Blood journalism

Eric Calderwood, a researcher of “Muslim-Christian relations in the medieval Mediterranean” writes in the Boston Globe about his take on Al-Jazeera:

“… an all-day, ever-shifting drama that throws war in your face with all its gruesome cruelty. It is openly partisan, almost never showing Israeli deaths or injuries. It is also provocative and upsetting in a way that looks nothing like news in the West. Their broadcasts routinely feature mutilated corpses being pulled from the scene of an explosion, or hospital interviews with maimed children, who bemoan the loss of their siblings or their parents – often killed in front of their eyes. Al-Jazeera splices archival footage into the live shots, weaving interviews and expertly produced montages into a devastating narrative you can follow from the comfort of your own home.”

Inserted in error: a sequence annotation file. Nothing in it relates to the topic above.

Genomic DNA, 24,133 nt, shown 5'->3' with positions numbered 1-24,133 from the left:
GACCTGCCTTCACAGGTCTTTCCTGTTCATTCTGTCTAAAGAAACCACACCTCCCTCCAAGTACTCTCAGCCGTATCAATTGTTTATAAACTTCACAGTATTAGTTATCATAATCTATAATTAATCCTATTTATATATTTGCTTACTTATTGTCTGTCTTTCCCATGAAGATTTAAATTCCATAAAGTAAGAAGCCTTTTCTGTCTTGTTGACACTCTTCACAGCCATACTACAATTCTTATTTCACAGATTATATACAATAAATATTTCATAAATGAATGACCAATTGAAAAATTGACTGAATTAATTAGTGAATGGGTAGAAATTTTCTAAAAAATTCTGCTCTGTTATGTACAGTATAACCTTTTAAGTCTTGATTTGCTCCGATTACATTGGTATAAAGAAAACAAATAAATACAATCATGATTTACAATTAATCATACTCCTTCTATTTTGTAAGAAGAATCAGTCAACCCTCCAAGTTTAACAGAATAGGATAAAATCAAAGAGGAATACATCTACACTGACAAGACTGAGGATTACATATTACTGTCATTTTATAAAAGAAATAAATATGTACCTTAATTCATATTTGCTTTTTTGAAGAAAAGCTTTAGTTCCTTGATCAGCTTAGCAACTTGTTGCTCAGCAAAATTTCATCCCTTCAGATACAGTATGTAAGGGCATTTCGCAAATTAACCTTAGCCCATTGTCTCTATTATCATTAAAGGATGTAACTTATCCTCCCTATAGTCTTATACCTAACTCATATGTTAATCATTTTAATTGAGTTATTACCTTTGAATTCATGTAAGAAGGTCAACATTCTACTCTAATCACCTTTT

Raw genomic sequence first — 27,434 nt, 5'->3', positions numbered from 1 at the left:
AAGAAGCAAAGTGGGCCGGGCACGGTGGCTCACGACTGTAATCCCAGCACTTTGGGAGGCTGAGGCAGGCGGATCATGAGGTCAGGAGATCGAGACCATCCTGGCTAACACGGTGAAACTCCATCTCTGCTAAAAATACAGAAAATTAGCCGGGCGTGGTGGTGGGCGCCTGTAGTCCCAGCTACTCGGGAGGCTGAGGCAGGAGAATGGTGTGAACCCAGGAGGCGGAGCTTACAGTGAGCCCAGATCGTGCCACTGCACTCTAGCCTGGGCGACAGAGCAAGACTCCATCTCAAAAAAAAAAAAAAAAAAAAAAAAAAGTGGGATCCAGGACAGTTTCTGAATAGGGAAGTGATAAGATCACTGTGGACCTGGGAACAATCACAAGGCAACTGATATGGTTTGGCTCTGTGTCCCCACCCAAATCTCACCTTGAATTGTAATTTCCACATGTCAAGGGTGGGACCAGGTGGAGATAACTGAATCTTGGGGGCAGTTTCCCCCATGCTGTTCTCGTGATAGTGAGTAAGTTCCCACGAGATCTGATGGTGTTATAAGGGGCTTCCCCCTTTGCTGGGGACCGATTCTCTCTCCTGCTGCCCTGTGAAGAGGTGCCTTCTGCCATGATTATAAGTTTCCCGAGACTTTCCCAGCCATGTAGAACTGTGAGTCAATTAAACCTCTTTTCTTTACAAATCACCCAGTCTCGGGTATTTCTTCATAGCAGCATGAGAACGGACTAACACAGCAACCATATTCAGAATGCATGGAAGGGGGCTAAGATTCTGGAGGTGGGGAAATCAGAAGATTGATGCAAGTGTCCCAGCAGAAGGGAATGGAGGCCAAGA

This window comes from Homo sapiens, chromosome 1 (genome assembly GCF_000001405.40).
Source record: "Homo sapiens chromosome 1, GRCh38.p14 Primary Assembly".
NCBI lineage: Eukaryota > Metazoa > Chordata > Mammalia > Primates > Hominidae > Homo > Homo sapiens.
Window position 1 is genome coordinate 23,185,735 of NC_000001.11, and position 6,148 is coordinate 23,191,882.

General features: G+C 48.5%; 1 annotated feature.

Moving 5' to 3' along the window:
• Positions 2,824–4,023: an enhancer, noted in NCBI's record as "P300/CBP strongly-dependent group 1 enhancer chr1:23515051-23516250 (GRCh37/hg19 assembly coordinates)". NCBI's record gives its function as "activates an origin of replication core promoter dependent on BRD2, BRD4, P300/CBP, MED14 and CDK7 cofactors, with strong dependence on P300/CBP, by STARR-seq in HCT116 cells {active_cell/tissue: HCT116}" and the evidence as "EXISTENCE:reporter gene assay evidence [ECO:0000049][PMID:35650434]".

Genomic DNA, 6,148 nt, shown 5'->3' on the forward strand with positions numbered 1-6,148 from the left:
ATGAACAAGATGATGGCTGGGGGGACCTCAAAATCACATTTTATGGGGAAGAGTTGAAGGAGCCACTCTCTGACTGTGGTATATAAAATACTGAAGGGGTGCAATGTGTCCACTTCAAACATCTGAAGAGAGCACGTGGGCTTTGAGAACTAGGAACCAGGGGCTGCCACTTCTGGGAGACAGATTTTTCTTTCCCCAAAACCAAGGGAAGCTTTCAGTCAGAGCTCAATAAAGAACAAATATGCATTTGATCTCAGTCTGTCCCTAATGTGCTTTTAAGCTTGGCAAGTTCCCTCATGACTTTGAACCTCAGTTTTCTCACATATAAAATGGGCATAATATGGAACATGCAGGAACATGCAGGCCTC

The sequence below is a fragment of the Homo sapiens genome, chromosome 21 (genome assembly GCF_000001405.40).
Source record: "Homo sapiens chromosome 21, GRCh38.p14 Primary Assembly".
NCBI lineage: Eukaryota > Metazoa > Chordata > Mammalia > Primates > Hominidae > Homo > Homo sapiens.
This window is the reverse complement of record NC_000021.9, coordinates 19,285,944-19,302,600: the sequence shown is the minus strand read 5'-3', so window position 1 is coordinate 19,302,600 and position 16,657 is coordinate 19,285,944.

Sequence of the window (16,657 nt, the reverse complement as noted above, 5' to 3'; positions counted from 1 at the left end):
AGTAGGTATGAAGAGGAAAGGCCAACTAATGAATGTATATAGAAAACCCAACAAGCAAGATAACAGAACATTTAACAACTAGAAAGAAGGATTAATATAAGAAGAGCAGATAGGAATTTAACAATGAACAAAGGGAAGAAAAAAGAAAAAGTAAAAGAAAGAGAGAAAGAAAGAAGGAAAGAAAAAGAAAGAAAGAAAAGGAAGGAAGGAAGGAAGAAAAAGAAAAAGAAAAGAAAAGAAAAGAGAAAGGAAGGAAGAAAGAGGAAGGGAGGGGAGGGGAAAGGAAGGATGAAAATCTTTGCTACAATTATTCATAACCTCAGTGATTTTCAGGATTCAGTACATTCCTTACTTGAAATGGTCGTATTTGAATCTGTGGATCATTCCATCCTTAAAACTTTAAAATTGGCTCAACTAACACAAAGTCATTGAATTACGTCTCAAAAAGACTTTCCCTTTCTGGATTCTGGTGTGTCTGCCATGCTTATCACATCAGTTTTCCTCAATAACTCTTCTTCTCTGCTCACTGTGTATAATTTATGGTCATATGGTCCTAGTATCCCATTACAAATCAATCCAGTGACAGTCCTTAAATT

Al Jazeera’s coverage of Gaza, says Calderwood, “is news without even the pretense of impartiality.”

And, he argues, it’s also “a stinging rebuke to the way we now see and talk about war in the United States. It suggests that bloodless coverage of war is the privilege of a country far from conflict. Al-Jazeera’s brand of news – you could call it “blood journalism” – takes war for what it is: a brutal loss of human life. The images they show put you in visceral contact with the violence of war in a way statistics never could.”